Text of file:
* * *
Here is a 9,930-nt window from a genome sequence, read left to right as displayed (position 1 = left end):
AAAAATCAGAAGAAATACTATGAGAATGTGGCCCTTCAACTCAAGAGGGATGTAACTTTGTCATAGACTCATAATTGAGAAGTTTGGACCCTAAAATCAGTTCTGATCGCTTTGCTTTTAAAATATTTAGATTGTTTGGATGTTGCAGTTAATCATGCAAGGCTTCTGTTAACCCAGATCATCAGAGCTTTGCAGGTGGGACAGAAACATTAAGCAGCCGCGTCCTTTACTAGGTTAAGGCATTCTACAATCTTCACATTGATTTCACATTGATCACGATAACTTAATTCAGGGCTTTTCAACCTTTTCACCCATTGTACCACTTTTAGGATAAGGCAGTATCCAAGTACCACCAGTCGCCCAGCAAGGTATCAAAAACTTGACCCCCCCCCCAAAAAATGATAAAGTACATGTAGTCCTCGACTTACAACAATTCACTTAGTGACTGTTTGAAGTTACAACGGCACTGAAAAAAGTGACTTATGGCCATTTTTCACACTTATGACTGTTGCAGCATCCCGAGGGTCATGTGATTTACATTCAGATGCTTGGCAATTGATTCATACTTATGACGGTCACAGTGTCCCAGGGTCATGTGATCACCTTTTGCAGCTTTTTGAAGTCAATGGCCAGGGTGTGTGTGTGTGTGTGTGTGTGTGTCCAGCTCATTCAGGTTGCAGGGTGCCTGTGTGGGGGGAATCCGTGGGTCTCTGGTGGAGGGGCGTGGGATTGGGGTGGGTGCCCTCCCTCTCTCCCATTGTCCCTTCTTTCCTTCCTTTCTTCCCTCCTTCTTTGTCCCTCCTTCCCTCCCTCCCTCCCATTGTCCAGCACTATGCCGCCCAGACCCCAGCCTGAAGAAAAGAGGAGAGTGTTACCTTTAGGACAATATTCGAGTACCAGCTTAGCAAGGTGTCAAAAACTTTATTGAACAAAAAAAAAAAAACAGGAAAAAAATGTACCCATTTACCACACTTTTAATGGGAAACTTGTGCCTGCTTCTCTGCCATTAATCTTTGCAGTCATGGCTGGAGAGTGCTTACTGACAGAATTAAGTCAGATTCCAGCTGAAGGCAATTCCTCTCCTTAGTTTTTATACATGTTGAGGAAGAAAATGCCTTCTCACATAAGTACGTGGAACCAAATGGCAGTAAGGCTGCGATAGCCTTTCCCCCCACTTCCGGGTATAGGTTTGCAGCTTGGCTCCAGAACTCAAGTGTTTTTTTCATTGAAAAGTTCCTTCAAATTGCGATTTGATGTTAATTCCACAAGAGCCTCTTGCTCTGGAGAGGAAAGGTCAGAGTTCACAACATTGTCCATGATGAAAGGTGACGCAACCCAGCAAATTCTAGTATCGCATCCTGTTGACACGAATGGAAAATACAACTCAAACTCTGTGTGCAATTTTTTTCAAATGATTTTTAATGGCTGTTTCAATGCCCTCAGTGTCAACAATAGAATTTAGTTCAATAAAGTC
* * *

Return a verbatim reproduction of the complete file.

Here is a 9,930-nt window from a genome sequence, read left to right as displayed (position 1 = left end):
AAAAATCAGAAGAAATACTATGAGAATGTGGCCCTTCAACTCAAGAGGGATGTAACTTTGTCATAGACTCATAATTGAGAAGTTTGGACCCTAAAATCAGTTCTGATCGCTTTGCTTTTAAAATATTTAGATTGTTTGGATGTTGCAGTTAATCATGCAAGGCTTCTGTTAACCCAGATCATCAGAGCTTTGCAGGTGGGACAGAAACATTAAGCAGCCGCGTCCTTTACTAGGTTAAGGCATTCTACAATCTTCACATTGATTTCACATTGATCACGATAACTTAATTCAGGGCTTTTCAACCTTTTCACCCATTGTACCACTTTTAGGATAAGGCAGTATCCAAGTACCACCAGTCGCCCAGCAAGGTATCAAAAACTTGACCCCCCCCCCAAAAAATGATAAAGTACATGTAGTCCTCGACTTACAACAATTCACTTAGTGACTGTTTGAAGTTACAACGGCACTGAAAAAAGTGACTTATGGCCATTTTTCACACTTATGACTGTTGCAGCATCCCGAGGGTCATGTGATTTACATTCAGATGCTTGGCAATTGATTCATACTTATGACGGTCACAGTGTCCCAGGGTCATGTGATCACCTTTTGCAGCTTTTTGAAGTCAATGGCCAGGGTGTGTGTGTGTGTGTGTGTGTGTGTCCAGCTCATTCAGGTTGCAGGGTGCCTGTGTGGGGGGAATCCGTGGGTCTCTGGTGGAGGGGCGTGGGATTGGGGTGGGTGCCCTCCCTCTCTCCCATTGTCCCTTCTTTCCTTCCTTTCTTCCCTCCTTCTTTGTCCCTCCTTCCCTCCCTCCCTCCCATTGTCCAGCACTATGCCGCCCAGACCCCAGCCTGAAGAAAAGAGGAGAGTGTTACCTTTAGGACAATATTCGAGTACCAGCTTAGCAAGGTGTCAAAAACTTTATTGAACAAAAAAAAAAAAACAGGAAAAAAATGTACCCATTTACCACACTTTTAATGGGAAACTTGTGCCTGCTTCTCTGCCATTAATCTTTGCAGTCATGGCTGGAGAGTGCTTACTGACAGAATTAAGTCAGATTCCAGCTGAAGGCAATTCCTCTCCTTAGTTTTTATACATGTTGAGGAAGAAAATGCCTTCTCACATAAGTACGTGGAACCAAATGGCAGTAAGGCTGCGATAGCCTTTCCCCCCACTTCCGGGTATAGGTTTGCAGCTTGGCTCCAGAACTCAAGTGTTTTTTTCATTGAAAAGTTCCTTCAAATTGCGATTTGATGTTAATTCCACAAGAGCCTCTTGCTCTGGAGAGGAAAGGTCAGAGTTCACAACATTGTCCATGATGAAAGGTGACGCAACCCAGCAAATTCTAGTATCGCATCCTGTTGACACGAATGGAAAATACAACTCAAACTCTGTGTGCAATTTTTTTCAAATGATTTTTAATGGCTGTTTCAATGCCCTCAGTGTCAACAATAGAATTTAGTTCAATAAAGTC